How does a trade war hurt American and Chinese consumers?


A shopper eyes display of seafood including oysters from the U.S. at a supermarket in Beijing on Tuesday, May 14, 2019. China announced higher tariffs Monday on $60 billion worth of American goods in retaliation for President Donald Trump’s latest penalties on Chinese products. (AP Photo/Ng Han Guan)

The U.S. and China resume trade talks this week to mitigate a bitter trade war between both countries. Treasury Secretary Steven Mnuchin is in talks with Chinese Vice Premier Liu He and additional trade representatives. But hope for a resolution is fading as reports emerge that negotiations, so far, have done little to resolve previous breakdowns between the two countries earlier this year.

Meanwhile, it’s American and Chinese consumers and agricultural industries that are already feeling the effects. While the cost of beef in China has reached its highest level in more than a decade, dairy farmers in places like Wisconsin are shutting down. Nearly 1,200 of the state’s dairy farms have shuttered in just two years.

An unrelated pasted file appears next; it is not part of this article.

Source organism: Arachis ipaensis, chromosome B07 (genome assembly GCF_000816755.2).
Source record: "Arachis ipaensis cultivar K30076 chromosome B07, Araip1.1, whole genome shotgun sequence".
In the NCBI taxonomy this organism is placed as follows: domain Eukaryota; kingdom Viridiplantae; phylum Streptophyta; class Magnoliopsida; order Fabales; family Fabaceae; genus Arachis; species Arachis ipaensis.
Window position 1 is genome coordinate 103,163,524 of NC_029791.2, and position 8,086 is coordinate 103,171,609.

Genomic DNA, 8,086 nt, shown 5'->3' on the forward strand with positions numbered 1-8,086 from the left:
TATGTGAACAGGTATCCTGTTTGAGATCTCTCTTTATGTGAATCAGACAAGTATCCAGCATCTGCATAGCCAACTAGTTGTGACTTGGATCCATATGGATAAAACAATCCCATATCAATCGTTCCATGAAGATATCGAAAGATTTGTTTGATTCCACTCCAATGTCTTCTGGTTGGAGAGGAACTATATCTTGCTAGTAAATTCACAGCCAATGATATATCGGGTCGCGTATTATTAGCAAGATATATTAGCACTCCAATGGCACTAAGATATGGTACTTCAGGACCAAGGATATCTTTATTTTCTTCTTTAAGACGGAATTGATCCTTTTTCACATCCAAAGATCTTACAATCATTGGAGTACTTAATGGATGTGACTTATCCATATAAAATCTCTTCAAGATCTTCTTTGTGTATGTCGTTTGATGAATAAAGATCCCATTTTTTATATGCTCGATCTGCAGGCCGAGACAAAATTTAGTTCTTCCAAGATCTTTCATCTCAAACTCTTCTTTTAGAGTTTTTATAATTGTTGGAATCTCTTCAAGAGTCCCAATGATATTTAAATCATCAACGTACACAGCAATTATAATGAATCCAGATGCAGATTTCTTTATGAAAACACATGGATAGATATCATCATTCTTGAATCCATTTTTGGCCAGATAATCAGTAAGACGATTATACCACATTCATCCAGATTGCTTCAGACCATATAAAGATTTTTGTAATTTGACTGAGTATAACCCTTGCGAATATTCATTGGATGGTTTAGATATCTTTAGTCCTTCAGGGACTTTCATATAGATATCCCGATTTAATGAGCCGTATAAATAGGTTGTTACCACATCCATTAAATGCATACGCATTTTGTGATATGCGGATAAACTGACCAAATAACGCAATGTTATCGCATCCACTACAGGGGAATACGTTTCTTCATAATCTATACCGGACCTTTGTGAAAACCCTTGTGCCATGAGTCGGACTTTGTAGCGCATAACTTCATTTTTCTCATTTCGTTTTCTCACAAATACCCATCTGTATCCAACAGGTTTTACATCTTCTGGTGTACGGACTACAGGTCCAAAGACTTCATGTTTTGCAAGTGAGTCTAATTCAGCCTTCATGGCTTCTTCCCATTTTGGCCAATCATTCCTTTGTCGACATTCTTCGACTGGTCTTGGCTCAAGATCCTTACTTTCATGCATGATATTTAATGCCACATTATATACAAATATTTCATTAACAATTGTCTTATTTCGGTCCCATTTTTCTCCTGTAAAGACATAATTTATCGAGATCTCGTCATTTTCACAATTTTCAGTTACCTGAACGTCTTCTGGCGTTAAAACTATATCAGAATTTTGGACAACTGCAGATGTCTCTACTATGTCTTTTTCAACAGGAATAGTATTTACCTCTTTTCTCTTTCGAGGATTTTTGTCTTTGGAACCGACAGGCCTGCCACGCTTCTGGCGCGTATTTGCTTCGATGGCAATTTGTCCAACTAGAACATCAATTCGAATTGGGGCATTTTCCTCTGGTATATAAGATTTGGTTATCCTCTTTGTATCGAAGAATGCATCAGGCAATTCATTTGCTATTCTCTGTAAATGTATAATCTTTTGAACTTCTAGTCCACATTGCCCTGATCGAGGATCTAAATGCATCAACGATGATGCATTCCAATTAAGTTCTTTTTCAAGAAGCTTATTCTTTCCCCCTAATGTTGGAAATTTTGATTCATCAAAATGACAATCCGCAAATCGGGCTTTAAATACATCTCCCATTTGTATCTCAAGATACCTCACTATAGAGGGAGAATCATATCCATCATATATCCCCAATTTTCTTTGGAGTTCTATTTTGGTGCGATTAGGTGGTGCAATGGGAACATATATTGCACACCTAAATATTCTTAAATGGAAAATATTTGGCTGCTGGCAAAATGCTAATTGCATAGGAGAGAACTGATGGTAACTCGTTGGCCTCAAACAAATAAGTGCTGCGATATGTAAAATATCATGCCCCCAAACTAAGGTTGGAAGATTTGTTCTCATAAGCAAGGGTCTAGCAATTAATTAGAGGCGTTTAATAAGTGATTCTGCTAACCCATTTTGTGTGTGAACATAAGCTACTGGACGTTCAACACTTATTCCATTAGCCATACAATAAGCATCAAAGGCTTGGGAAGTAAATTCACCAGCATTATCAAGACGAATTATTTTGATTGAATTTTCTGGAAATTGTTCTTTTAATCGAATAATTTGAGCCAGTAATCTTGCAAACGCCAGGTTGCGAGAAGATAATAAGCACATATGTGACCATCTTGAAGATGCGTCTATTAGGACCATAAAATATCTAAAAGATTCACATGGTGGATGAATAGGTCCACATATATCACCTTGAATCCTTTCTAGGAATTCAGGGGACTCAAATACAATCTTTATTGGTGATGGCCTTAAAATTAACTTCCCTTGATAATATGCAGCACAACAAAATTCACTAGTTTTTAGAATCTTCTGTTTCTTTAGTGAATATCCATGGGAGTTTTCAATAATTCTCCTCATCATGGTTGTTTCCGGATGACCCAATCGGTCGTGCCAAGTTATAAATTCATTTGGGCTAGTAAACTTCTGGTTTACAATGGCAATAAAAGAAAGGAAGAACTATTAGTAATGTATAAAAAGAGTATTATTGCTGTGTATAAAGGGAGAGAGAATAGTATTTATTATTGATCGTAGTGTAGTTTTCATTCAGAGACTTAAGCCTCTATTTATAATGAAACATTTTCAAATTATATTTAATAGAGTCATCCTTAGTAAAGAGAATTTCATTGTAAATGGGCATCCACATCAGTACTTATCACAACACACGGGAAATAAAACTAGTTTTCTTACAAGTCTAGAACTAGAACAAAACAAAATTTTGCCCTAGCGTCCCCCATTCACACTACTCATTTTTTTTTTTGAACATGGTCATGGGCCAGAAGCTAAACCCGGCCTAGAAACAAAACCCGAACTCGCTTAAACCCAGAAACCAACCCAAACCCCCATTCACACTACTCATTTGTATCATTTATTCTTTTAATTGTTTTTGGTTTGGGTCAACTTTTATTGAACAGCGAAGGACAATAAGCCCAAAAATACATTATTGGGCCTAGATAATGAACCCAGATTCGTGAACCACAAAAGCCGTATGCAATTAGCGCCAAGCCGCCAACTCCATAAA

With the Trump administration threatening additional tariffs, Americans could see a spike in retail prices soon.

On today’s episode of The Heat Podcast, host Anand Naidoo talks with CGTN’s senior international affairs correspondent Nathan King about what a trade war means in dollars and cents for American and Chinese consumers.